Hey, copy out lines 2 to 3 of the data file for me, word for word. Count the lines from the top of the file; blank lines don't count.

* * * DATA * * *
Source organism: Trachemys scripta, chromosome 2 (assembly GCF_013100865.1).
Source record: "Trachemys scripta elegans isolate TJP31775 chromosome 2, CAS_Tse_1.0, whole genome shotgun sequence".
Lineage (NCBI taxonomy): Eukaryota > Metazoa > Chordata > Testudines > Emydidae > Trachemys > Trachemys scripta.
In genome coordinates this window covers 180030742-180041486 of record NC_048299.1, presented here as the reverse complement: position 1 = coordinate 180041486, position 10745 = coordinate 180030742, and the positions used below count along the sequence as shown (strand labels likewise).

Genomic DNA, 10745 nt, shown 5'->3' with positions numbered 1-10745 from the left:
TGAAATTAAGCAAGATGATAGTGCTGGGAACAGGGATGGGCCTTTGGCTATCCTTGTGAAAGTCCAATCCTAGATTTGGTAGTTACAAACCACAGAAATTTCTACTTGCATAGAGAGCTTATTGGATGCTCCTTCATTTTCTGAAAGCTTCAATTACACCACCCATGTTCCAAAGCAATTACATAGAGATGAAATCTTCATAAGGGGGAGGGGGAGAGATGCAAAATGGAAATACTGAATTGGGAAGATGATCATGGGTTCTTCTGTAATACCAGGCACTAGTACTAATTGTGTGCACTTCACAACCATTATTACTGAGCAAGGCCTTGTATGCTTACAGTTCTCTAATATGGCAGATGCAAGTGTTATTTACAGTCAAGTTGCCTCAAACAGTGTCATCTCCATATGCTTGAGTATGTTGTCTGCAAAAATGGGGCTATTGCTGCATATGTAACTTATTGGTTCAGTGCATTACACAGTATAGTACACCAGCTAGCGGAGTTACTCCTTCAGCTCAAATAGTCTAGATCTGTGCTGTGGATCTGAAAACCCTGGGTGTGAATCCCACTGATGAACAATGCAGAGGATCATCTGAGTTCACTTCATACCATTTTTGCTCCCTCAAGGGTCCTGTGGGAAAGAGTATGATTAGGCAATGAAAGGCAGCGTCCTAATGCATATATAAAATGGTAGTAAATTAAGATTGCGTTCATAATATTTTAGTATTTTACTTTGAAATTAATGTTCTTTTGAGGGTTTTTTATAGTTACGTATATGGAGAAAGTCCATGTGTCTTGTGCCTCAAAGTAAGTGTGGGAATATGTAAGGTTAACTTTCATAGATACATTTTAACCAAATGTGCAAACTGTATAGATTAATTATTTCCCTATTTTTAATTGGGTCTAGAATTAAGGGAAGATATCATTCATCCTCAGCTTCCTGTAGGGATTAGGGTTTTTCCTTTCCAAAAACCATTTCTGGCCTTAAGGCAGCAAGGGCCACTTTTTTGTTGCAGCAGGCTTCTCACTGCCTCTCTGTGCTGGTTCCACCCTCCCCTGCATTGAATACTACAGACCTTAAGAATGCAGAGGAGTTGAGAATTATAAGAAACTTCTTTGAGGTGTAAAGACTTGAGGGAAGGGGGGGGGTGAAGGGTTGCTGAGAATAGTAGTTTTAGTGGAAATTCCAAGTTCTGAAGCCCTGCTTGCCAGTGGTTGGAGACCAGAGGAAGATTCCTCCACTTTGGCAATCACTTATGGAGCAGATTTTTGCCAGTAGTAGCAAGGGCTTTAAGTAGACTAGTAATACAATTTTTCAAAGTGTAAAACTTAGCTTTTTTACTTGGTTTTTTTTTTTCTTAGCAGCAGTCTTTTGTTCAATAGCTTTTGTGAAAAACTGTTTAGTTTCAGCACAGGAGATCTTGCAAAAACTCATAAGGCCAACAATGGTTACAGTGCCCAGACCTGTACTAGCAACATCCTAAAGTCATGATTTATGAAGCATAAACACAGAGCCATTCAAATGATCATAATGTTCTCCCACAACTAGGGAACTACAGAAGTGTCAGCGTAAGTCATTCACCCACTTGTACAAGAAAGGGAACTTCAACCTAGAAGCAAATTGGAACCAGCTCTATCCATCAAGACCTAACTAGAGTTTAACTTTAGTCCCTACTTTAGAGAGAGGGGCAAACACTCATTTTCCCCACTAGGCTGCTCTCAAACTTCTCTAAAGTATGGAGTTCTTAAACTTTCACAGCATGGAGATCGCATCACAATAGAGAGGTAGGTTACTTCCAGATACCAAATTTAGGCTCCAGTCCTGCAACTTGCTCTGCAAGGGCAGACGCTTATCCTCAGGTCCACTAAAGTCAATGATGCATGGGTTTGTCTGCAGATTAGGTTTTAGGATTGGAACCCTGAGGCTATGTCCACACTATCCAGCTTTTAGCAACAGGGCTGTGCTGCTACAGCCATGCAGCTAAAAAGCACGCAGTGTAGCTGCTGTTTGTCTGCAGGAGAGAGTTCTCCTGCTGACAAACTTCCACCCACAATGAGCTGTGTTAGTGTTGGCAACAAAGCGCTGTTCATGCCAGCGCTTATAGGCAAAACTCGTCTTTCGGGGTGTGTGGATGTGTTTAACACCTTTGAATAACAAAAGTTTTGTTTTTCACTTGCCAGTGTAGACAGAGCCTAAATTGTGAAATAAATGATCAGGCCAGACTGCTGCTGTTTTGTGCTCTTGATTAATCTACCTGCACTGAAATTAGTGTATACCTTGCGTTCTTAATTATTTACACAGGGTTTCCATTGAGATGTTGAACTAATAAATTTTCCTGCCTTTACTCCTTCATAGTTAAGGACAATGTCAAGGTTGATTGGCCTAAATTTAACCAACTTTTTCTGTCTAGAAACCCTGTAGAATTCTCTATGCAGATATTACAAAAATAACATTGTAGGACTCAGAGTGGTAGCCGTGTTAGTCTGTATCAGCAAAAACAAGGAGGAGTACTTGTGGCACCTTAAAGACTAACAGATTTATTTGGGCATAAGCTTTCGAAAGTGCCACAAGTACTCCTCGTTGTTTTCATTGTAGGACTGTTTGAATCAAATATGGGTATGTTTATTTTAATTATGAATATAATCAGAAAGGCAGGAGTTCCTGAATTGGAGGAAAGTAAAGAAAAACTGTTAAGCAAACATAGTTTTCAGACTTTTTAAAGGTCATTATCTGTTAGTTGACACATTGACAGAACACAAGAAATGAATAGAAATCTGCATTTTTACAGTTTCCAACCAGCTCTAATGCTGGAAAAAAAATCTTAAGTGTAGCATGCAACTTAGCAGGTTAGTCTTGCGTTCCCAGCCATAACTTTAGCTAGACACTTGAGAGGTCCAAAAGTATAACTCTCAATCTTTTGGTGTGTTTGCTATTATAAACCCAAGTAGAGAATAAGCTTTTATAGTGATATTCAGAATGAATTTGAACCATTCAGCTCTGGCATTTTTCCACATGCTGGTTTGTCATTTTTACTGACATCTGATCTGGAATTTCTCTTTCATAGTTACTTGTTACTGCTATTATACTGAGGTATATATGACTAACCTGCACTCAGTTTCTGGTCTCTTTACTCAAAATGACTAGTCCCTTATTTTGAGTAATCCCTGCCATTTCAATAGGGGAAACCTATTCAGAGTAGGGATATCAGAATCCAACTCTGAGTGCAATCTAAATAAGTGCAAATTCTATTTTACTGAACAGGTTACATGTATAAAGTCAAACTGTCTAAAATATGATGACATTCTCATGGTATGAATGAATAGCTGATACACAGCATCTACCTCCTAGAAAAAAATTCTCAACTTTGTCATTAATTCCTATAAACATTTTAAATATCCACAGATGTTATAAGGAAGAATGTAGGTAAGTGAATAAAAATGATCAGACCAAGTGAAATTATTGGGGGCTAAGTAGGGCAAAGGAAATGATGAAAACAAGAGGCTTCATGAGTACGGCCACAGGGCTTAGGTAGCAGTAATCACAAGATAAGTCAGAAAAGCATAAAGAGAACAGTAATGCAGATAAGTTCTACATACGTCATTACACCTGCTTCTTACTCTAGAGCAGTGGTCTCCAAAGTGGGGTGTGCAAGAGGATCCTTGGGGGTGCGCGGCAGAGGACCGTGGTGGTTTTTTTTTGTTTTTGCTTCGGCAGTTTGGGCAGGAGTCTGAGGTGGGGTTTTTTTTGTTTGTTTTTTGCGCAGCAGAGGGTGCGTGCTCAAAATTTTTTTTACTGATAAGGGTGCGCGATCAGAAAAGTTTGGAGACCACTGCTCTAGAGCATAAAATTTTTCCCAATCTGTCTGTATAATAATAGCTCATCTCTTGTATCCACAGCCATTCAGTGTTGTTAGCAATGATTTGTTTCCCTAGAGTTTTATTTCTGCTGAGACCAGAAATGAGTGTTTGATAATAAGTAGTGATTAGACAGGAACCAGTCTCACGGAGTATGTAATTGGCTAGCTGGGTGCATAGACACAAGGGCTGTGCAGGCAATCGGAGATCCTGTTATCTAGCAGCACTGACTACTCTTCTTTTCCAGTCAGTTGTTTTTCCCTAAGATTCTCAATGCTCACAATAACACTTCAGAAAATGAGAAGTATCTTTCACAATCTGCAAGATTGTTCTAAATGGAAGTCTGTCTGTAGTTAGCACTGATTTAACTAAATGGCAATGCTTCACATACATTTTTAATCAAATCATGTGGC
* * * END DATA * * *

Source record: "Trachemys scripta elegans isolate TJP31775 chromosome 2, CAS_Tse_1.0, whole genome shotgun sequence".
Lineage (NCBI taxonomy): Eukaryota > Metazoa > Chordata > Testudines > Emydidae > Trachemys > Trachemys scripta.